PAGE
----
OK. And quoting Feyerband's excellent critique of Kuhn:

Not every feature of an archaic list has representational value just as not every feature of a written sentence plays a role in articulating the content.

Not every-thing (space or time) has REPRESENTATIONAL value. Yes again. This is where PERFORMATIVITY comes in; there is the space of potential(ity) rather than of actual(ity). (In D&G, this manifests itself in the Body Without Organs.) But Matt is really on to something when he suggests (and please tell me if I am reading too much into this) that cyberspace is a peculiar conflict of representation and performance (a desiring machine?):

Cyberspace is still a paratactic aggregate. This is a bad thing -- this particular manifestation of the virtual worlds is now complex enough to shape thoughts, but tyrannised by the minority who are the only ones able able to state the propositions to shape it ... Cyberspace is characterised by parataxis - defn: "The mere ranging of propositions one after another, without indicating their connection or interdependence; -- opposed to syntax".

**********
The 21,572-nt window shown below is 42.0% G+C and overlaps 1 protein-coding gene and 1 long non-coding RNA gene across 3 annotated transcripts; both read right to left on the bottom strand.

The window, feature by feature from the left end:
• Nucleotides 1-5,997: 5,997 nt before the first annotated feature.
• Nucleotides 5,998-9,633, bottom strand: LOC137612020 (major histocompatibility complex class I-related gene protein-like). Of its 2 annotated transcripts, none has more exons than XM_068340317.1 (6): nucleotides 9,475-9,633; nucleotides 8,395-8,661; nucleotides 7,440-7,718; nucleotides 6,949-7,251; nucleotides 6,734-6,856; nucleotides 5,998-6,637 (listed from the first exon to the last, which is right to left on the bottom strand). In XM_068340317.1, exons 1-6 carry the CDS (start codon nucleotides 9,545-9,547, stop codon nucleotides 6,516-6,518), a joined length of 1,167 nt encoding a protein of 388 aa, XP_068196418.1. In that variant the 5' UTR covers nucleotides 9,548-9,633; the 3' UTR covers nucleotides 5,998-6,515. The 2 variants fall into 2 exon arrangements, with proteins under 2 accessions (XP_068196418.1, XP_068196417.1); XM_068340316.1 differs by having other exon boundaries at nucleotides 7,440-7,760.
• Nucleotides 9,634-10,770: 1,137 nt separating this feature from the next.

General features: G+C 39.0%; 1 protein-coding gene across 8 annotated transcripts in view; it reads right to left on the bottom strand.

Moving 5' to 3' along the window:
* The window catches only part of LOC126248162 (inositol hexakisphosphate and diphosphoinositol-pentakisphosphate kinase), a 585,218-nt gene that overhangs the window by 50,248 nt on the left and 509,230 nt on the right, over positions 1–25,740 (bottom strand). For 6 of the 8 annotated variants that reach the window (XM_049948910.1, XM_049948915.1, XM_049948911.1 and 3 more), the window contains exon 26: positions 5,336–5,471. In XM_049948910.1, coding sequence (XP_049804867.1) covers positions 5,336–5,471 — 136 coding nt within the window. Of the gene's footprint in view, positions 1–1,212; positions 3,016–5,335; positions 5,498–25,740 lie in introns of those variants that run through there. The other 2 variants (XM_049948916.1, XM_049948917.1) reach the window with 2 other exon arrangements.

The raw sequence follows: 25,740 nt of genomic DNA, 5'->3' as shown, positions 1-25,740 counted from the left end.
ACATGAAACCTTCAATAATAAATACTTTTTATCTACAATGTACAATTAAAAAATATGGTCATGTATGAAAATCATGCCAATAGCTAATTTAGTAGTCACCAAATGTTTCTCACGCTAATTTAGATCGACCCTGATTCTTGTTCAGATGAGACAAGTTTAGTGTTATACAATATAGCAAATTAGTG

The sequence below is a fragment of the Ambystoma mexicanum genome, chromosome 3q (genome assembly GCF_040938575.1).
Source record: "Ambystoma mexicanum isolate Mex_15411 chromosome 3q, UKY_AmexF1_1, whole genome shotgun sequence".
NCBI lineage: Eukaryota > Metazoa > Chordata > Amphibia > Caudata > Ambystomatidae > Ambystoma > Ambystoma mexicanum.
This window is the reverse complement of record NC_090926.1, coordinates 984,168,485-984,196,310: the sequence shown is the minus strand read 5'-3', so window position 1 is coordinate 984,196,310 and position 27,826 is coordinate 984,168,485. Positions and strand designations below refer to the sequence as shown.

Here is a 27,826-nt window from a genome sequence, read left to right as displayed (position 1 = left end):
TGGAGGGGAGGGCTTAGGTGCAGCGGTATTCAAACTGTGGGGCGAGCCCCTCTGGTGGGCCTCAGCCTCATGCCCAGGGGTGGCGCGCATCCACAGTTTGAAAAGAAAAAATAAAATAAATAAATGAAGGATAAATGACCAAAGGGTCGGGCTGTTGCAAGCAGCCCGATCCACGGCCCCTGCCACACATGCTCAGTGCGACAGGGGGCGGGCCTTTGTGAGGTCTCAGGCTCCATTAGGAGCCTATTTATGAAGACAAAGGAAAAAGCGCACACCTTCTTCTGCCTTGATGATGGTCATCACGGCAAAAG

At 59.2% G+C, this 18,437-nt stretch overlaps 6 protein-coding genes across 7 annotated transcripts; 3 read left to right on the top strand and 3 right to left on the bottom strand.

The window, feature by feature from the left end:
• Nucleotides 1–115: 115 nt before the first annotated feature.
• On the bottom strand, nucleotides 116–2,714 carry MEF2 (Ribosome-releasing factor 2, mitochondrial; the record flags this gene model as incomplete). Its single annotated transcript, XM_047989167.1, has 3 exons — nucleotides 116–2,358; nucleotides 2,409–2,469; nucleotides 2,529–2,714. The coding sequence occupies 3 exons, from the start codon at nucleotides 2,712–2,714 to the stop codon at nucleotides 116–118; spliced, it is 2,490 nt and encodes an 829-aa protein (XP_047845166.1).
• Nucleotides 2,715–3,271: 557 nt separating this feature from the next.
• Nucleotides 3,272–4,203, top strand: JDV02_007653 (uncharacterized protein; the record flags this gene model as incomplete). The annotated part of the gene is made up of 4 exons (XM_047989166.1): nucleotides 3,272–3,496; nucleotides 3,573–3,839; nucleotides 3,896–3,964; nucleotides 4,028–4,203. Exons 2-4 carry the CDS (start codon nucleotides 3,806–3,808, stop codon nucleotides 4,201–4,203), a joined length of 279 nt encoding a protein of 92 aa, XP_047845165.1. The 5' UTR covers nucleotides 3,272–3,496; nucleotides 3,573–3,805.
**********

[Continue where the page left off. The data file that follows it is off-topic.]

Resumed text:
But here's where Matt loses me: He appears to be suggesting territorialisation and de-territorialisation, but something makes me think that when Matt writes about the need to "return" to the "real world" he is referring to what exists after RE-territorialisation, and re-territorialisation can be OPPRESSIVE. The space of FLOW is de-territorialised, full of potential (and risk), and it is that space I am interested in exploring. I am interested in technologies that do not seek to re-territorialise, or to maintain the status quo. I would think that the more de-territorialised space our technologies create, the more chance we have to make them do what we want ...

People, place and information

Adam Greenfield has posted the presentation he will be giving at the First International Moblogging Conference day after tomorrow.

In Whatever happened to serendipity? Adam writes: